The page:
After a few months of that, I returned home at the end of a weekend to find that he and his things were gone. He had moved to his dad’s a few miles away. He took all of the pictures I had of him in frames throughout the house. Instead of getting my shit together and straightening out, I continued trying to run away from myself and drink away the pain. I was ashamed of myself for letting things get this bad, and I knew that my entire family was completely disgusted with me. But I didn’t know how to tell people I was having a hard time. I was a nurse and should be able to deal with this. What the hell was wrong with me?
In a phone conversation with my sister one day, she said, “it’s been almost a year; you should be over it by now!” Wow, she didn’t get it. This isn’t something you “get over”. I realized at that point that my entire family probably felt the same way. That made me withdraw even more and made the shame ten times worse than it already was.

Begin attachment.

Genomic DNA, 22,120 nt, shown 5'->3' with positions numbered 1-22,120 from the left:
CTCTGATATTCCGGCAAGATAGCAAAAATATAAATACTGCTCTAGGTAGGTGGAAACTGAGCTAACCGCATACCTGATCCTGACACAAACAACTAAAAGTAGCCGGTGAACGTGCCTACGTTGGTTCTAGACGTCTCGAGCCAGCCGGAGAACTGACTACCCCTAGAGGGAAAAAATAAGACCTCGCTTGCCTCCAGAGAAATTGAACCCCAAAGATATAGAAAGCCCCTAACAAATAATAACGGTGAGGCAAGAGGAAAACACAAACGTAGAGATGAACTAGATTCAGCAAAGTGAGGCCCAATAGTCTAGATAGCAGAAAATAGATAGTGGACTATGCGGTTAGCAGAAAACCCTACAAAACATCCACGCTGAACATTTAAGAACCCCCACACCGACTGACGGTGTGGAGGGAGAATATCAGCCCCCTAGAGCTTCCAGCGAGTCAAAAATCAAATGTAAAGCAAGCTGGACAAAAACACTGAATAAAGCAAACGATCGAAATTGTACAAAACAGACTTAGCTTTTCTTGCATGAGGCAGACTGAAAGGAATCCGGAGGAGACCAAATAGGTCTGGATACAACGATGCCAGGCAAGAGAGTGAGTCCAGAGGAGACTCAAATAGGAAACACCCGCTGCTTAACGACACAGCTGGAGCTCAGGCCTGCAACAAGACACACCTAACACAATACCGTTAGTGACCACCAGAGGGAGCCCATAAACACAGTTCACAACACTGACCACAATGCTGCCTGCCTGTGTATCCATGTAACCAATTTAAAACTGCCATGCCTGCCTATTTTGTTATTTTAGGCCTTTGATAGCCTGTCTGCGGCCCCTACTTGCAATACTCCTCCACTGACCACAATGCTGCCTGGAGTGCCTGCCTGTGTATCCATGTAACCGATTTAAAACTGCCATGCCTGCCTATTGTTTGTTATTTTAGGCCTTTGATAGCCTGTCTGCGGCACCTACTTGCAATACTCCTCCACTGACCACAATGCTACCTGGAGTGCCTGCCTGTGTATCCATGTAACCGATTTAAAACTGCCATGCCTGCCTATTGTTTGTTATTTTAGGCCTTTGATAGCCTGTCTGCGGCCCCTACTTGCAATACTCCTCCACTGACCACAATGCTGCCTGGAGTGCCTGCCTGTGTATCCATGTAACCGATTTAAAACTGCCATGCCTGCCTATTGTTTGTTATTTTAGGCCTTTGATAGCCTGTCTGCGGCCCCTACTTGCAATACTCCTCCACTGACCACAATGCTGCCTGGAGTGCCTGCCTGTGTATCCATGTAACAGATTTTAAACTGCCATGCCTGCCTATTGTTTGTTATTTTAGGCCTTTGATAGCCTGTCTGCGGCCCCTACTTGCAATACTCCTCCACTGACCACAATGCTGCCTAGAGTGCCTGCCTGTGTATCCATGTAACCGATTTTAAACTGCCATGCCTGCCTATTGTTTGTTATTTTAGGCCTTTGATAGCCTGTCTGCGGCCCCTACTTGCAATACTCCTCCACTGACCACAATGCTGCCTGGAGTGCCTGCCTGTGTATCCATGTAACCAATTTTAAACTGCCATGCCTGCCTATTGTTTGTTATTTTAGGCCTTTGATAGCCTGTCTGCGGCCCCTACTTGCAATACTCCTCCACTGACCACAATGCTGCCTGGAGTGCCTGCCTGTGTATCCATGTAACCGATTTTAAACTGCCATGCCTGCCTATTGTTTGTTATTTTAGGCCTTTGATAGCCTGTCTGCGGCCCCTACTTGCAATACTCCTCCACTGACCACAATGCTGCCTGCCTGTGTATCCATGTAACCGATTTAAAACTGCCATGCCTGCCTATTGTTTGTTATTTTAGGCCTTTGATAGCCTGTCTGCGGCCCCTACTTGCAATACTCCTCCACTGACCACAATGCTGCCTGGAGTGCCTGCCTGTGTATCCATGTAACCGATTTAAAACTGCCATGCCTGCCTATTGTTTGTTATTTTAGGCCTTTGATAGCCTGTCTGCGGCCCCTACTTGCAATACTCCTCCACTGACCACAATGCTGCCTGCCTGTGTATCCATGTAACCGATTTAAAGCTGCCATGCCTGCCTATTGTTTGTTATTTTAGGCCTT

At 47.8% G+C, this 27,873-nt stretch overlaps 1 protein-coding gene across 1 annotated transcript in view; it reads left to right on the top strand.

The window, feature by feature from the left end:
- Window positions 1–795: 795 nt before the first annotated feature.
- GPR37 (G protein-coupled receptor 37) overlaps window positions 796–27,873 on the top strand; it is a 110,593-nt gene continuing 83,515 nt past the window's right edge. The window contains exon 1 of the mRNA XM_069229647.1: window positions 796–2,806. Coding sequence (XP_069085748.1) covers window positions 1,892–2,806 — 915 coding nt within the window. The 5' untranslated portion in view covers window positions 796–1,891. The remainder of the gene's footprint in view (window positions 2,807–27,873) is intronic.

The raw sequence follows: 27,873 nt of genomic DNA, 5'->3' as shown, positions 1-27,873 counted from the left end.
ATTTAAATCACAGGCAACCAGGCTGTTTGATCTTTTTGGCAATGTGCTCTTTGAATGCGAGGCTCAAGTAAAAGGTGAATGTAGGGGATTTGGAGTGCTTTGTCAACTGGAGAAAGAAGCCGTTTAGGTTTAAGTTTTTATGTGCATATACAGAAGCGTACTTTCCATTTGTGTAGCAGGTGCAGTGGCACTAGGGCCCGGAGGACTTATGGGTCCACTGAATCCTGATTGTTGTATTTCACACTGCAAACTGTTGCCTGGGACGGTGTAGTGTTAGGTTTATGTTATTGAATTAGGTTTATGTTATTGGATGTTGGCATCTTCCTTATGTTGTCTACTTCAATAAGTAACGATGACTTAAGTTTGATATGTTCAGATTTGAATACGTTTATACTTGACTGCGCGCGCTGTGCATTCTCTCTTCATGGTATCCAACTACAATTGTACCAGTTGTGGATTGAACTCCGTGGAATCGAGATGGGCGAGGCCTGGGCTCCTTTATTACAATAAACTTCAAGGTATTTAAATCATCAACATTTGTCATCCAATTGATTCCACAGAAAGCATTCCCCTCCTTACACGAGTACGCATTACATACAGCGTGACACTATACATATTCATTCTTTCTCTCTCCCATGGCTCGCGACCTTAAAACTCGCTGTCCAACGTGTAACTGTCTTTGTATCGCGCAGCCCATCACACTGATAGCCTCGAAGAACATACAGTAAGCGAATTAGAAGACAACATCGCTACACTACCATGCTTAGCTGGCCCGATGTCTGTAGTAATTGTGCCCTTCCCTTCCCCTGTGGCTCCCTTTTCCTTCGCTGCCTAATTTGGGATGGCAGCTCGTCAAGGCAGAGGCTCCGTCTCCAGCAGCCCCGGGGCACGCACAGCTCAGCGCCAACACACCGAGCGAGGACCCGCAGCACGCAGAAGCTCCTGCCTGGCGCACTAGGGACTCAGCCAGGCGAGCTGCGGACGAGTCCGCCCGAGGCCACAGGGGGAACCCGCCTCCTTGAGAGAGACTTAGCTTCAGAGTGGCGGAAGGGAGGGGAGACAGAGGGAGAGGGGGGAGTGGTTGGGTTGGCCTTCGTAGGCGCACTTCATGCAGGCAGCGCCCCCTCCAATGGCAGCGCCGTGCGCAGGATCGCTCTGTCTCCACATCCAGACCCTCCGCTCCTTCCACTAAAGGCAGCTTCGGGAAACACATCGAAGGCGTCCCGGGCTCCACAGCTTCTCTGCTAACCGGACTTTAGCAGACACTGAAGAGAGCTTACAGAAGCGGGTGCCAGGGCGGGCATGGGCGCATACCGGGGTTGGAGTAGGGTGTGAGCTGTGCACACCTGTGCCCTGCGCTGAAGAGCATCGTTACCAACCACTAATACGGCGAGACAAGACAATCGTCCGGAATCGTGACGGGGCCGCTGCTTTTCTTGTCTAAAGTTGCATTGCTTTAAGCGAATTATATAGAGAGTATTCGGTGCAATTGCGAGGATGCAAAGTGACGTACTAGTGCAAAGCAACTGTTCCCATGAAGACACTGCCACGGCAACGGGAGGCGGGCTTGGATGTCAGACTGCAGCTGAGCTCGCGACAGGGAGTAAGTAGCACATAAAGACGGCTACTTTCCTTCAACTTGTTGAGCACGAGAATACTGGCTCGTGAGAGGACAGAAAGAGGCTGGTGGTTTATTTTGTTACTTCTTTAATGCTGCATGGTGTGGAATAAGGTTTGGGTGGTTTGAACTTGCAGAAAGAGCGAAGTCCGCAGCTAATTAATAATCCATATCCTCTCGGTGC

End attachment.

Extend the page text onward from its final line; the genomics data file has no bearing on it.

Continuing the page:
This month as we celebrate Nurses Week, let’s recognize ‘Nurses with Disabilities.’
Part two of Carolyn’s story is coming soon…


Carolyn Mckinzie is a Speaker and Amputee Nurse Consultant.
To contact her:
Phone: 207-624-1076
Facebook: Amputee Nurse Consultant/Carolyn McKinzie, LPN, RBKA

To learn more about Nurses with Disabilities see:




  1. Hi Carolyn,
    You already know how much I respect you and your work! So glad you are sharing your story here.
    For those who are interested, Carolyn wrote a chapter in my book…”The Exceptional Nurse: Tales from the trenches of truly resilient nurses with disabilities”.